Pro tip: Consider each tap to be one repeat, and then return to your forearm plank, focusing on good technique rather than momentum.
9. Plank Knee-To-Elbow
Why it rocks: As you pull your knee to your elbow in this pose, which is a mainstay in many a yoga flow, your obliques work particularly hard.
- Begin in a high plank stance.
- Lift your left foot off the floor and drive toward your left elbow while keeping your hips level and your back flat.
- Reverse movement with control to return to the beginning.
- Rep on the opposite side. That is one rep.
Modify it: Jones recommends starting in a tabletop position and completing the movement by pulling one leg to the corresponding elbow.
How to do it:
- Get on all fours on the floor. Place your hands directly under your shoulders,
- elbows aligned with your wrists, and palms pressed firmly to the floor.
- Squeeze your abs, quads, and glutes, then hold. Think about digging through your heels, squeezing your quads.
- Hold for 30 to 60 seconds. Get some rest.
Why it’s cool: Besides being a classic core burner, high planks are a great base for kettlebell changes (the next exercise in this circuit). “The high board is at the top of the kettlebell swing,” Kanski says. “We are working the hips in extension and lighting up the shoulders and core.”
Note: You can skip this exercise if you are short on time.
These 10 ab exercises are a great way for beginners to start strengthening their core and building defined abs. They’re easy to learn and modify, and you can do them at home with no equipment.
To get the most out of your ab workouts, be sure to focus on proper form and technique. And don’t forget to warm up before you start and cool down afterwards.
Aim to do 2-3 sets of 10-15 repetitions of each exercise, 2-3 times per week. As you get stronger, you can increase the number of sets and repetitions, or add more challenging variations of the exercises.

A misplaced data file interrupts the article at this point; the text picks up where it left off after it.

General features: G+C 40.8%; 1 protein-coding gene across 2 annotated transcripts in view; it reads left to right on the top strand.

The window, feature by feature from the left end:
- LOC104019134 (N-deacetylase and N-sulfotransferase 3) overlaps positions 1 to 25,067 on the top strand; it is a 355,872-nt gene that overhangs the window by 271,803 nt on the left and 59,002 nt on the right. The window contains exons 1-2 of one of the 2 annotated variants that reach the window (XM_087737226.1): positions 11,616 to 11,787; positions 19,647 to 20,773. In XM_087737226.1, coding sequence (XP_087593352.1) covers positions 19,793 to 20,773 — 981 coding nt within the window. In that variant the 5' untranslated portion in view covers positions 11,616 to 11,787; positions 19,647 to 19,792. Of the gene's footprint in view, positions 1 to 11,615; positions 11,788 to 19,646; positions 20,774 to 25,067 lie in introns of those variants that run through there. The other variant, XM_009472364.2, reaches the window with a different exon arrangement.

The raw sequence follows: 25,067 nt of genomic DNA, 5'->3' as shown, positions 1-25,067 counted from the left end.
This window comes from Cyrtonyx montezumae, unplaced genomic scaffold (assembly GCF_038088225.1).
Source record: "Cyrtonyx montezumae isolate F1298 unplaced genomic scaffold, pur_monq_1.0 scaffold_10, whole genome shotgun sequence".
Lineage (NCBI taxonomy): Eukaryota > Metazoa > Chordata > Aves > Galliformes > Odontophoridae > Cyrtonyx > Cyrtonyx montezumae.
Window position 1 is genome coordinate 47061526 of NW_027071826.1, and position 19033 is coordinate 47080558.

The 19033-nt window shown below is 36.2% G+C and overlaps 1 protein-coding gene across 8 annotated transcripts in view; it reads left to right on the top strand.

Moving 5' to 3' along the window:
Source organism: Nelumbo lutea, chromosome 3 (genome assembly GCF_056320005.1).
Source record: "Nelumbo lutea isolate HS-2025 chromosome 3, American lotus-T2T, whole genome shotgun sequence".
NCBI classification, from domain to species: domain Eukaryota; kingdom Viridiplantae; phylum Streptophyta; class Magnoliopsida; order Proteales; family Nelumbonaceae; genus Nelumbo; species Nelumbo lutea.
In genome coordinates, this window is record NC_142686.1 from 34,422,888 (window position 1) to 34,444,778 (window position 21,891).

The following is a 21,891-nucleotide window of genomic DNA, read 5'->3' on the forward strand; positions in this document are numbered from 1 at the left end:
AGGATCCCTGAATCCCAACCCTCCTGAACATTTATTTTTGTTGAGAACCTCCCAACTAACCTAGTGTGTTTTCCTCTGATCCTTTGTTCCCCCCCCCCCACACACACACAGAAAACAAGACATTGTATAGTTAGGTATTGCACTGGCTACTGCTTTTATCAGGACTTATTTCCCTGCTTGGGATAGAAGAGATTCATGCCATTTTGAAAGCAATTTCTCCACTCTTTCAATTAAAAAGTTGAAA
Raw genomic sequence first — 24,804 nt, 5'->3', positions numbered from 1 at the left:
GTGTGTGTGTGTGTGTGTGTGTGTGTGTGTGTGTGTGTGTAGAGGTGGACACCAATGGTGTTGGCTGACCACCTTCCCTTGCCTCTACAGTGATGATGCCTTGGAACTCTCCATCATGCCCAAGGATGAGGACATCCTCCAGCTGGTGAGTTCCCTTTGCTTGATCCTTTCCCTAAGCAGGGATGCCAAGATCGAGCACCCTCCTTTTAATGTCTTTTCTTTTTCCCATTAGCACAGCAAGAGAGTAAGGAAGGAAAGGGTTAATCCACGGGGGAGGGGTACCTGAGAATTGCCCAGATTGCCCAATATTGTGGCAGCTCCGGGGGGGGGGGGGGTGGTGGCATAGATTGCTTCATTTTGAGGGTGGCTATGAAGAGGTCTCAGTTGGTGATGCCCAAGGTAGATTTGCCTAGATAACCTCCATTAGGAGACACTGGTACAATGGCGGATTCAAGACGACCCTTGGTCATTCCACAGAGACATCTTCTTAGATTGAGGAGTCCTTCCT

Remember, consistency is key when it comes to getting results. So stick with your ab workouts, and you’ll be on your way to a stronger core and more defined abs in no time!
Can a beginner do abs workout?
Yes, they are the best abs workouts available and are highly suggested by fitness professionals. But you must be determined to change your diet and tenacious to continue performing your beginner ab workouts in addition to our other workout routines. Your starting ab training routine can easily evolve into an abs program as you grow.
what is the easiest exercise for abs?
Lie down on the floor on your back. Place your hands alongside you on the floor. With your feet together, bring your knees toward your chest. Slowly curl your hips off the floor and towards your chest, then slowly lower them back to the beginning position using your abs.
how long will it take to get abs?
Even if you maintain a strict diet and exercise plan, burning that fat may take 6 months or more than 1-2 years depending on your present body weight, genetics, and approaches to nutrition and exercise. To see their abs, most people must lose at least 50% of their body fat.
Is it hard to get abs?
There are numerous reasons why “getting ripped” is so challenging. It necessitates consistent hard work and a tight diet, and it may also come at the expense of excellent health. To grow muscle, you must weight train on a regular basis while also consuming a high-protein diet.